(cont.) There is foreshadowing of things to come all throughout the narrative. Before Lucifer’s revolt, the Prince tells Michael, as he will no doubt tell Judas in Book Two, “What you do, do quickly.” And all throughout, the Prince is agonizing, as he will in the Garden of Gethsemane before his crucifixion, as if it were always imminent. For example, when Noach is hammering nails to build the wooden ship that will save his family and many animals from the Flood, the Prince feels the hammering of the nails that hold him to the wooden cross.
The reader cannot help but draw similarities between Prophecy of the Heir and C.S. Lewis’ The Lion, the Witch, and the Wardrobe, since they are built around the same Biblical narrative, though Lamont begins POTH much earlier than Jesus’ death and resurrection, and reframes actual Biblical events, whereas C.S. Lewis’ work is only related to those events thematically. Aslan is the Prince, willing to die for Narnia/Ariel. The Witch is Lucifer/Shaitan, who wants only to corrupt and rule, or mercilessly destroy, Narnia/Ariel.
This is a LOTR-influenced, fantasy-inspired work of literary apologetics that reminds the reader of the spiritually tumultuous mood of Frank Peretti’s ‘80s spiritual warfare books, This Present Darkness and Piercing the Darkness. The reader can see the element of fantasy in the existence of centaurs, pegasoi, a unicorn, swords, jewels, keys and staffs of different materials that perform actions in response to certain words, a key and a particular sword which behave like the “one ring” in LOTR, the ability to ‘quest’ toward someone (read someone’s thoughts), referring to humans as ‘mud-race’, crystalline vials that carry visions, forces of good in battles against forces of evil, ancient poetry, the master training the apprentice, using Mauveth to power their jewels, and during the pre-flood world to make dead reptiles’ parts into invisible necessities (scales into armor, etc.). However, the Shaityrim of POTH are nothing like the Balrog of LOTR, and more like immortal, taller versions of humans. The male angels and demons do not have wings, only their horses do (and also the seraphim, who are female angels).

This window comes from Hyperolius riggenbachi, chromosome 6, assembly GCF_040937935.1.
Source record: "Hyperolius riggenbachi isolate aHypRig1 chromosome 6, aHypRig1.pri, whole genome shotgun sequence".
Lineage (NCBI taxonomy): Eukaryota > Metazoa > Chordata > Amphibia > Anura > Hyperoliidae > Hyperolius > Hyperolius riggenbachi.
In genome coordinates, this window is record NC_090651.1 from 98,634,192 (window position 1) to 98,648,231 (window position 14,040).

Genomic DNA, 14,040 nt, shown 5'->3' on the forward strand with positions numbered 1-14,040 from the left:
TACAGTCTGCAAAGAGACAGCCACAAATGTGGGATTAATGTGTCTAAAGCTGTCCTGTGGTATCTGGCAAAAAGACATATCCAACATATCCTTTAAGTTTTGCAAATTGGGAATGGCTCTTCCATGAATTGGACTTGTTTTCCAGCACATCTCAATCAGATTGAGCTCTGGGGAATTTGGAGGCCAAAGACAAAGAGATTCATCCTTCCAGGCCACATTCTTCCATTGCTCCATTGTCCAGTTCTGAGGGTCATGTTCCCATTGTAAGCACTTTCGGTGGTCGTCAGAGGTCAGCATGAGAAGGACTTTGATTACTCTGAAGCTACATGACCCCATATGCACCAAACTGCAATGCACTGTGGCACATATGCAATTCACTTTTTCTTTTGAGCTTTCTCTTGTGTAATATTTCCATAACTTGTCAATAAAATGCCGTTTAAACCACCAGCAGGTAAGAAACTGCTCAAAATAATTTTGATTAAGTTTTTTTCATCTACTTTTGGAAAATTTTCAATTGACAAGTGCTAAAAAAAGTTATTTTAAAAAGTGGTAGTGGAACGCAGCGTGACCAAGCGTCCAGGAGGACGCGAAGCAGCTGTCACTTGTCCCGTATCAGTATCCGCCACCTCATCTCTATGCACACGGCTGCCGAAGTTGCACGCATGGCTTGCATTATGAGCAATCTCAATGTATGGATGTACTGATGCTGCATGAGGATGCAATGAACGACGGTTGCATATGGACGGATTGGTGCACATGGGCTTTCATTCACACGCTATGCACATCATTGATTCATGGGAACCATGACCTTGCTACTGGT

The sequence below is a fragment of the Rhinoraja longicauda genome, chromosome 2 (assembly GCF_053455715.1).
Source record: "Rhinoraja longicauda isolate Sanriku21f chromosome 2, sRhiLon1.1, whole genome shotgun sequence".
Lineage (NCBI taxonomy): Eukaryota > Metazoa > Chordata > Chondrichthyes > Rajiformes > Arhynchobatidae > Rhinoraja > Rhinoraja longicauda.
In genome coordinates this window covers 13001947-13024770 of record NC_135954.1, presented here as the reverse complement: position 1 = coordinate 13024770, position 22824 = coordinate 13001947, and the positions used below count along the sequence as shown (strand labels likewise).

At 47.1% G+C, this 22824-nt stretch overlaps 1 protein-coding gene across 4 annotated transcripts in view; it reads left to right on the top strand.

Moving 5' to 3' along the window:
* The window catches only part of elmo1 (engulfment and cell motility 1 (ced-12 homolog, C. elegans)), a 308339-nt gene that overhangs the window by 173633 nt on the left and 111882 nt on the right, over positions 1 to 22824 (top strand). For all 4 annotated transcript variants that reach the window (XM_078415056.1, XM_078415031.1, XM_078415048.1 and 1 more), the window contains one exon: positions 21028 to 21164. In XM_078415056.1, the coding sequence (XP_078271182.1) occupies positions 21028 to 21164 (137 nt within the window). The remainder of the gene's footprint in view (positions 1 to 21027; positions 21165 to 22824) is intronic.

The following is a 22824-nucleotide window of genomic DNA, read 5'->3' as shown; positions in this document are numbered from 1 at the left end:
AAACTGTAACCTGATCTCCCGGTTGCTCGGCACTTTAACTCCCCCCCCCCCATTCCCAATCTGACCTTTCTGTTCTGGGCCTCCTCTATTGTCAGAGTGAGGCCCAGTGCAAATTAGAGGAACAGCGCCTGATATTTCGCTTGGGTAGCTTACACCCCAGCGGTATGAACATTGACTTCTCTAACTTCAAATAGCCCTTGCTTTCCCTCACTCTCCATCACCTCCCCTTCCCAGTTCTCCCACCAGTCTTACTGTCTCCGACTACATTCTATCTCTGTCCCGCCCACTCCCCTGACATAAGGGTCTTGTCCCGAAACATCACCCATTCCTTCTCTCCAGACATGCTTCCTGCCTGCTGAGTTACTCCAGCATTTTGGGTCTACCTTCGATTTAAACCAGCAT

Standing apart from the works of JRR Tolkein, Frank Peretti, and Anne Rice, Prophecy of the Heir is a retelling of the Biblical narrative, from Genesis to the birth of Jesus, similar to 1998’s The Book of God, by Walter Wangerin, which presents the Bible as a novel, from Abraham to the coming of the Holy Spirit on Pentecost (in which Michael and Gabriel make only brief cameos). No doubt JC Lamont’s second book in this trilogy will involve a harmonic narrative of all four Gospels, wielding much more creative license than a combination of the Gospel segment of Wangerin’s The Book of God and Johnston M. Cheney’s powerful The Life of Christ in Stereo—the latter being an actual Gospel harmony one may just rush right out and read after finishing Prophecy of the Heir, as Lamont is in the process of crafting Book Two of her trilogy.